* Ondegardo, Rel. Seg., MS.-Gomara, Hist. de las Ind., cap. 123. -Garcilasso, vim. Real., Parte 1, lib. 2, cap. 2, 7.-One might suppose that the educated Peruvians—if I may so speak-imagined the common people had no souls, so little is said of their opinions as to the condition of these latter in a future life, while they are diffuse on the prospects of the higher orders, which they fondly believed were to keep pace with their condition here.

* [Dr. Brinton, citing with approval the remark of Jacob Grimm, that“ the idea of the Devil is foreign to all primitive religions," denies that such a conception had any existence in the American mythologies, and contends that “the Çupay of the Peruvians never was, as Prescott would have us believe, the shadowy embodiment of evil, but simply and solely their god of the dead, the Pluto of their pantheon, corresponding to the Mictla of the cans." It is certain many myths of the American Indians, in which a good and an evil power are opposed to each other, owed this idea to the later introduction of the Christian notions of Satan, or to the misconception of narrators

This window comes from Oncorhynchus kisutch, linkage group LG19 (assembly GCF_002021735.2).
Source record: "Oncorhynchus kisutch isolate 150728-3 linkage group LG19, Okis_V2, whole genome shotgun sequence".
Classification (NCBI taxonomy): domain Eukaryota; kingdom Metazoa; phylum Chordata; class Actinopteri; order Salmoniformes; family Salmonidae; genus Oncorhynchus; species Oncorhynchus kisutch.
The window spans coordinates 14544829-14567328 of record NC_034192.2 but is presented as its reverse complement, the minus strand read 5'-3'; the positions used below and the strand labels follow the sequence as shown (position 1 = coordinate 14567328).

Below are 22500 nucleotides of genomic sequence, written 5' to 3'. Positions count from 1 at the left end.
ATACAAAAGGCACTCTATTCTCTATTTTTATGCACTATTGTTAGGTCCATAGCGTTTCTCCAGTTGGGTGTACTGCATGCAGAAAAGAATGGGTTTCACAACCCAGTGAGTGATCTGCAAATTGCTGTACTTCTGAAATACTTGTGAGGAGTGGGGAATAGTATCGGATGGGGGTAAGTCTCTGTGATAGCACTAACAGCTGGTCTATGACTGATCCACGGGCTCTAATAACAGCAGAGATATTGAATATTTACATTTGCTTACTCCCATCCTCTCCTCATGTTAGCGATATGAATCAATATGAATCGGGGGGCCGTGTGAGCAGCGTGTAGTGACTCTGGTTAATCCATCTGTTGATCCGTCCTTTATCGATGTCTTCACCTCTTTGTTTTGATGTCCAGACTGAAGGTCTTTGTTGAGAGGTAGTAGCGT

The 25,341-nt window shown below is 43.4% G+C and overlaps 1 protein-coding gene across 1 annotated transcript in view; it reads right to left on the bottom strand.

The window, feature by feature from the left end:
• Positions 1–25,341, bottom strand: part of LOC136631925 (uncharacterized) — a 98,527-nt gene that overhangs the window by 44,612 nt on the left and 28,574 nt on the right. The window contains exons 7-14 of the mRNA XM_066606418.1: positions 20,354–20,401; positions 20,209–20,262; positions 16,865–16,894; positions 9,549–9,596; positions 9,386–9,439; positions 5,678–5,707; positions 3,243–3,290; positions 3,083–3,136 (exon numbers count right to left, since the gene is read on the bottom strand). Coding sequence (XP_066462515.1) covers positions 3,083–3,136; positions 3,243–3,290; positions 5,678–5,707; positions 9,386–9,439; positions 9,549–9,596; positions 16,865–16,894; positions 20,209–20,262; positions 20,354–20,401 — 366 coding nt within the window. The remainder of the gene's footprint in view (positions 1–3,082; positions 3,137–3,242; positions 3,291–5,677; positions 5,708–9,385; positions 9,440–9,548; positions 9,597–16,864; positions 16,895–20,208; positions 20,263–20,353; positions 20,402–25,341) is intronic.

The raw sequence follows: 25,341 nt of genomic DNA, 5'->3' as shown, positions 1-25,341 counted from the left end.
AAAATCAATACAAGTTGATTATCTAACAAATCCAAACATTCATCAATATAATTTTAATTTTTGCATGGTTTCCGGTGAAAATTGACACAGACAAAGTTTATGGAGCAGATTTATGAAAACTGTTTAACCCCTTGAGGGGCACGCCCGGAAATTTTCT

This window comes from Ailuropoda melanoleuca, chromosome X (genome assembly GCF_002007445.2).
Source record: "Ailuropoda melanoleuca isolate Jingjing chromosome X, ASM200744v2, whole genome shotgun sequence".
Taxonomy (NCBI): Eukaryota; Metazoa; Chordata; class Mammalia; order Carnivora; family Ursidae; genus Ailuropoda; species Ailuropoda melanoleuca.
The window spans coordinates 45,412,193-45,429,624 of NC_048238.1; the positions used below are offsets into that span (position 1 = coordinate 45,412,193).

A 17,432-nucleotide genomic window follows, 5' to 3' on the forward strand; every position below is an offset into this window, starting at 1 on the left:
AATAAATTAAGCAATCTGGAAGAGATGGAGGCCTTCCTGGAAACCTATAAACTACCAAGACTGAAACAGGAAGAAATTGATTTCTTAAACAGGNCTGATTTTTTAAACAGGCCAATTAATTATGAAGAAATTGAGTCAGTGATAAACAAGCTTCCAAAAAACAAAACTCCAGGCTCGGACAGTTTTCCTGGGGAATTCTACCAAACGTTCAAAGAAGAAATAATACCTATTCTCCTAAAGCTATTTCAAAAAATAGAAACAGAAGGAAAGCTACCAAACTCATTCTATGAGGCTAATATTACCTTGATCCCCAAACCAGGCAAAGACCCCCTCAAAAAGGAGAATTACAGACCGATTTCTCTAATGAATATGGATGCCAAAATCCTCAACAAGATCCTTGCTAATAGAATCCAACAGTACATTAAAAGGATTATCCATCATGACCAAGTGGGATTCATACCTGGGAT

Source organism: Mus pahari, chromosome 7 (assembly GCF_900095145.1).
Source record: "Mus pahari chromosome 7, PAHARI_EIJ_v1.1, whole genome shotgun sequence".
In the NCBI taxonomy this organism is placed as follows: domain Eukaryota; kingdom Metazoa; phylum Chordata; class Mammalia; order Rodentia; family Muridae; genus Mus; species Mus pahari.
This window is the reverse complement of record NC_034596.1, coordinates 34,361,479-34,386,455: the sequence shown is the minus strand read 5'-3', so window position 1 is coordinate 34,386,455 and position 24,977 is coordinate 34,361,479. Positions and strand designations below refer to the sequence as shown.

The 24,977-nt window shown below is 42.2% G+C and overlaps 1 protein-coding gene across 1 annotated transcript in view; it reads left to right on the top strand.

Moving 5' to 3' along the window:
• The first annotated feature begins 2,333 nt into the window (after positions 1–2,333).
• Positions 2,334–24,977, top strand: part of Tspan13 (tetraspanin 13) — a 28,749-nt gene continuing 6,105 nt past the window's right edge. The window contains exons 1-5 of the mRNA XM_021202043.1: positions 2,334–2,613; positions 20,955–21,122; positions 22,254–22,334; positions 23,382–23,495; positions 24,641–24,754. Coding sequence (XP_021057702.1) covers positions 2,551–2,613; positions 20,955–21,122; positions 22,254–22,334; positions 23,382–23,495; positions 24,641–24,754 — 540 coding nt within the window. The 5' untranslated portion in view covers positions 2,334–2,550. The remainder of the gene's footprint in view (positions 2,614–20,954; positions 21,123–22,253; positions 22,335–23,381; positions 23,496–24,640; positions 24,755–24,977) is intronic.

It was this belief in the resurrection of the body which led them to preserve the body with so much solicitude,-by a simple process, however, that, unlike the elaborate embalming of the Egyptians, consisted in exposing it to the action of the cold, exceedingly dry, and highly rarefied atmosphere of the mountains.3 As they believed that the occupations in the future world would have great resemblance to those of the present, they buried with the deceased noble some of his apparel, his utensils, and, frequently, his treasures, and completed the gloomy ceremony by sacrificing his wives and favorite domestics, to bear him company and do him service in the happy regions beyond the clouds. Vast mounds of an irregular or, more fre